I hope that when you read this the worst of the floods will be over. Bad as they were they could have been much worse. The much-maligned Environment Agency, local authorities, civil engineers and conservation bodies have had enormous success in alleviating flooding in many parts of the country. This seemed to be almost entirely overlooked in the waves of sympathy, anger and political mischief which flooded the country soon after the water. In summer 2007 well over 50,000 properties were flooded, in 2014, in the wettest winter for 250 years, that figure was down to about 6,500.
Although it is at a much smaller scale than the Thames and the Severn we have local evidence for this success. Thirty years of work on the river Tame, which drains much of the Black Country and north-east Birmingham, seems to have been successful. It is now Tame by name and tamer by nature. Once frequently inundated places now seem virtually free of floods. These include the centre of Walsall, once subject to flooding by the combined tributaries of the Tame, the Ford, Hol and Walsall Brooks, the road under the railway bridge by Sandwell and Dudley Station, the riverside meadows in the Sandwell Valley, and the streets of Witton and Aston.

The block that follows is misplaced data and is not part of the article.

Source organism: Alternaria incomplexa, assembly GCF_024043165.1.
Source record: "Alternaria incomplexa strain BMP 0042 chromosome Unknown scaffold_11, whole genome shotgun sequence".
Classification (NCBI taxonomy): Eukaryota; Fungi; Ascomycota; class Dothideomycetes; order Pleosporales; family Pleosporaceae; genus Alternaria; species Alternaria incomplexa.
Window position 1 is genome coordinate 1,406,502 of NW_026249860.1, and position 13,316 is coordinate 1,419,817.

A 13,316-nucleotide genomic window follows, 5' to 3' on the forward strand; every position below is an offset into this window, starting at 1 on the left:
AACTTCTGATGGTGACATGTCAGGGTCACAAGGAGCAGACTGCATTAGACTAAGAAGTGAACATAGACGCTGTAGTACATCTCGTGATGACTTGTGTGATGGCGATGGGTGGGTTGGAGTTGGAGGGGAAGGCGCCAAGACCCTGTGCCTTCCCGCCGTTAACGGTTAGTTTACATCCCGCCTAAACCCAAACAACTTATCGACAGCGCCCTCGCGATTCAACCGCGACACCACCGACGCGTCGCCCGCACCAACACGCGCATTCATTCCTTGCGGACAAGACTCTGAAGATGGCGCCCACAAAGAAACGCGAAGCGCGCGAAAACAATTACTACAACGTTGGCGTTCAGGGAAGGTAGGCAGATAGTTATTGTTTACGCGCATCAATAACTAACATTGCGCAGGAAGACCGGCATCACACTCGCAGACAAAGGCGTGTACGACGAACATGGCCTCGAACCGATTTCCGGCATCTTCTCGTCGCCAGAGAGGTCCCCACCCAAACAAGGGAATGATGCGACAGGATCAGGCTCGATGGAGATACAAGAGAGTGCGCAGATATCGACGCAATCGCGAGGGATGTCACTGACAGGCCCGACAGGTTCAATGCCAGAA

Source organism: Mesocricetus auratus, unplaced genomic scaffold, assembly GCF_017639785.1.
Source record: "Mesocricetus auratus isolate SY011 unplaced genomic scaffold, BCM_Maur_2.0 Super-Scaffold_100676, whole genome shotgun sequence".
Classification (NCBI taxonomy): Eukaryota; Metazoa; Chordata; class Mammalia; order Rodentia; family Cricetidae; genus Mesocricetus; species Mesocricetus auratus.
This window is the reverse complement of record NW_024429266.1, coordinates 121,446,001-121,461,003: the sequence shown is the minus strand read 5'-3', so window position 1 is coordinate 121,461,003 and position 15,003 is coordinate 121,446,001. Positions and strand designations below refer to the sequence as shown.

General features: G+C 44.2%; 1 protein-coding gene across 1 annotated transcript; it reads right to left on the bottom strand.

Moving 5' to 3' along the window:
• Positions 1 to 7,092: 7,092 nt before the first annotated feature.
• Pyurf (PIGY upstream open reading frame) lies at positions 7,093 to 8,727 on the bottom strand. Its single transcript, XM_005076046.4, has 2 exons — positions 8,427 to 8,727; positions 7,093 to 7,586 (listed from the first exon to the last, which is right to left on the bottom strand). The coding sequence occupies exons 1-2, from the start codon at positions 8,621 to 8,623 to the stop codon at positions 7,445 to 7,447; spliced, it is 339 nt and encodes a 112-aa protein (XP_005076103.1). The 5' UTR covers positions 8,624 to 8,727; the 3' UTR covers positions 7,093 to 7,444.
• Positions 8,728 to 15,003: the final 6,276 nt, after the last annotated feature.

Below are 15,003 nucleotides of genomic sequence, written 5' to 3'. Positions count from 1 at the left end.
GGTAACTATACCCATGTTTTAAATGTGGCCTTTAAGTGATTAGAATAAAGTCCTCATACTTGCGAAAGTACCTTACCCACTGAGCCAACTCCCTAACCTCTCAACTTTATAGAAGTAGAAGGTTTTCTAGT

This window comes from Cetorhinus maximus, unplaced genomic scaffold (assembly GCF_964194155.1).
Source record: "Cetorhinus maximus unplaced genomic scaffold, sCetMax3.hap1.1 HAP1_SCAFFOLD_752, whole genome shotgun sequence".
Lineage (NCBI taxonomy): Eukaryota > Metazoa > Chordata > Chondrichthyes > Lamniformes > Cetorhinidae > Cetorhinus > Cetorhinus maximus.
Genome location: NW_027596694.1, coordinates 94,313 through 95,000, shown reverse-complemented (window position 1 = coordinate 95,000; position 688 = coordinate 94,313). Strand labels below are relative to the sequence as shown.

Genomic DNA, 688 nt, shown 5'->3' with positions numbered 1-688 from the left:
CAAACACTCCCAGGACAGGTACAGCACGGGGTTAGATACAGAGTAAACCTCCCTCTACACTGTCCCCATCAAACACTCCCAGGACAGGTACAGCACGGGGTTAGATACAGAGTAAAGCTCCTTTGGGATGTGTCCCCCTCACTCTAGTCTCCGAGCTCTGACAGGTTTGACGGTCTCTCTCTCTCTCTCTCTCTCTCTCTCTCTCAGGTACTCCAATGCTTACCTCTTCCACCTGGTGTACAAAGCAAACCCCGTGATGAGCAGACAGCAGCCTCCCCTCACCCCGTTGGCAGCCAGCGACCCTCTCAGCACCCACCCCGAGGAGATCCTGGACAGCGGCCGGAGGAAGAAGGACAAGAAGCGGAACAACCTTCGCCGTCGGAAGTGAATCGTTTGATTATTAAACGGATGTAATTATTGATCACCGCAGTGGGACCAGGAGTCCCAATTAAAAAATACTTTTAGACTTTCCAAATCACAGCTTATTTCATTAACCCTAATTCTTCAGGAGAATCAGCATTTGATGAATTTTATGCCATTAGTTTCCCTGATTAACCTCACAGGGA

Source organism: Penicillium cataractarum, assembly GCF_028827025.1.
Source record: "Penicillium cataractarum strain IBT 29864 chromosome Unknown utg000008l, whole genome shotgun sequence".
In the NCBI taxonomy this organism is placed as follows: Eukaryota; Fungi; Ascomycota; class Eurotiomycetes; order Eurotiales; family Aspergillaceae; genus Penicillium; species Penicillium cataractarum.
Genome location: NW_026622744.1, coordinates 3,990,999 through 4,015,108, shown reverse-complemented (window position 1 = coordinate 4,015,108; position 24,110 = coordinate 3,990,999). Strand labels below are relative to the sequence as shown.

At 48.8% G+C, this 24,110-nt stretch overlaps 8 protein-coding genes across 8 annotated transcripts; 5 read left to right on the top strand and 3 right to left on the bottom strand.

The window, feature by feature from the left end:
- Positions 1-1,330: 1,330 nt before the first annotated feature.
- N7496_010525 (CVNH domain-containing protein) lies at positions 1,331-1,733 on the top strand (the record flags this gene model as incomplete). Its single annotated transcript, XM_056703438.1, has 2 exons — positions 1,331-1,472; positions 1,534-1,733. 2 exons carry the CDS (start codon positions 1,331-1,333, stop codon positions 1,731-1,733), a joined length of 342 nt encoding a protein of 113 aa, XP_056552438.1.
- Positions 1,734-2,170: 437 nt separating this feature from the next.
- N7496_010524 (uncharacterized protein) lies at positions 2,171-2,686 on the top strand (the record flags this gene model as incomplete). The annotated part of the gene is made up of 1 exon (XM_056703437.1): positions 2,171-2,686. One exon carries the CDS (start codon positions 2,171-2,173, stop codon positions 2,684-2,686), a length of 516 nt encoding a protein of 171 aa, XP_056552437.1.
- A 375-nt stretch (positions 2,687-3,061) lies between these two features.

What changed? The implementation of a long-term plan based on science and evidence, properly funded and expertly executed. The work included washlands set aside at Bescot, a new lake in the Sandwell Valley, reprofiling the river in Perry Hall Park, channel improvements, and flood defences in Hamstead. This process was driven by the Environment Agency, who really do know what they are doing, and the local authorities. The scheme was a combination of hard and soft works, dredging, and making space for water. No single answer but a strategic and integrated approach in both densely developed areas and open spaces.
The problems elsewhere were not caused by European regulations or apathy, but rather by financial constraints, and obstruction by those who think, mistakenly, that they know better. Even the now notorious 'bird reserve' in Somerset has a parallel here - the RSPB Reserve in the Sandwell Valley. Both places are incidental benefits of flood management work, examples of win-win situations amidst a sea (albeit temporary) of lose-lose misery.